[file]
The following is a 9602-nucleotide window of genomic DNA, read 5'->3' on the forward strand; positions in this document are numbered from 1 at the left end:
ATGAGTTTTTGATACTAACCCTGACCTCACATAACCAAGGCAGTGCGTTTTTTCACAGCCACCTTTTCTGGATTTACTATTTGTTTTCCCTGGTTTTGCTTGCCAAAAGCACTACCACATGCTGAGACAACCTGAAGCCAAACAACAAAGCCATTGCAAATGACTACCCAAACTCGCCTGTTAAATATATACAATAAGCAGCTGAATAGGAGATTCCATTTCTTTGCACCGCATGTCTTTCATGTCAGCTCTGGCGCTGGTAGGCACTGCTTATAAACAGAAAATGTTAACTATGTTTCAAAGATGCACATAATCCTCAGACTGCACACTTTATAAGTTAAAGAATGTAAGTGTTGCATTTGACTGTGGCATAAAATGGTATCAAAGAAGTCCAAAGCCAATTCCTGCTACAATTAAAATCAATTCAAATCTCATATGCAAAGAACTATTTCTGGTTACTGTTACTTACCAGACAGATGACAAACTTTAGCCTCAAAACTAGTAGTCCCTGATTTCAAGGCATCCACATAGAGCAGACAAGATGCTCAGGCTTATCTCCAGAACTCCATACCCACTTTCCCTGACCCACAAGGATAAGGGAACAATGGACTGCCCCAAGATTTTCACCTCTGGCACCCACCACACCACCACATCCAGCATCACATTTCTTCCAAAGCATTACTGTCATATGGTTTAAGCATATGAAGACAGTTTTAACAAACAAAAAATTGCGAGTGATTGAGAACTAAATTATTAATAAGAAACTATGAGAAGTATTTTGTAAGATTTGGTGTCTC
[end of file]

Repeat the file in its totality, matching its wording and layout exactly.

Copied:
The following is a 9602-nucleotide window of genomic DNA, read 5'->3' on the forward strand; positions in this document are numbered from 1 at the left end:
ATGAGTTTTTGATACTAACCCTGACCTCACATAACCAAGGCAGTGCGTTTTTTCACAGCCACCTTTTCTGGATTTACTATTTGTTTTCCCTGGTTTTGCTTGCCAAAAGCACTACCACATGCTGAGACAACCTGAAGCCAAACAACAAAGCCATTGCAAATGACTACCCAAACTCGCCTGTTAAATATATACAATAAGCAGCTGAATAGGAGATTCCATTTCTTTGCACCGCATGTCTTTCATGTCAGCTCTGGCGCTGGTAGGCACTGCTTATAAACAGAAAATGTTAACTATGTTTCAAAGATGCACATAATCCTCAGACTGCACACTTTATAAGTTAAAGAATGTAAGTGTTGCATTTGACTGTGGCATAAAATGGTATCAAAGAAGTCCAAAGCCAATTCCTGCTACAATTAAAATCAATTCAAATCTCATATGCAAAGAACTATTTCTGGTTACTGTTACTTACCAGACAGATGACAAACTTTAGCCTCAAAACTAGTAGTCCCTGATTTCAAGGCATCCACATAGAGCAGACAAGATGCTCAGGCTTATCTCCAGAACTCCATACCCACTTTCCCTGACCCACAAGGATAAGGGAACAATGGACTGCCCCAAGATTTTCACCTCTGGCACCCACCACACCACCACATCCAGCATCACATTTCTTCCAAAGCATTACTGTCATATGGTTTAAGCATATGAAGACAGTTTTAACAAACAAAAAATTGCGAGTGATTGAGAACTAAATTATTAATAAGAAACTATGAGAAGTATTTTGTAAGATTTGGTGTCTC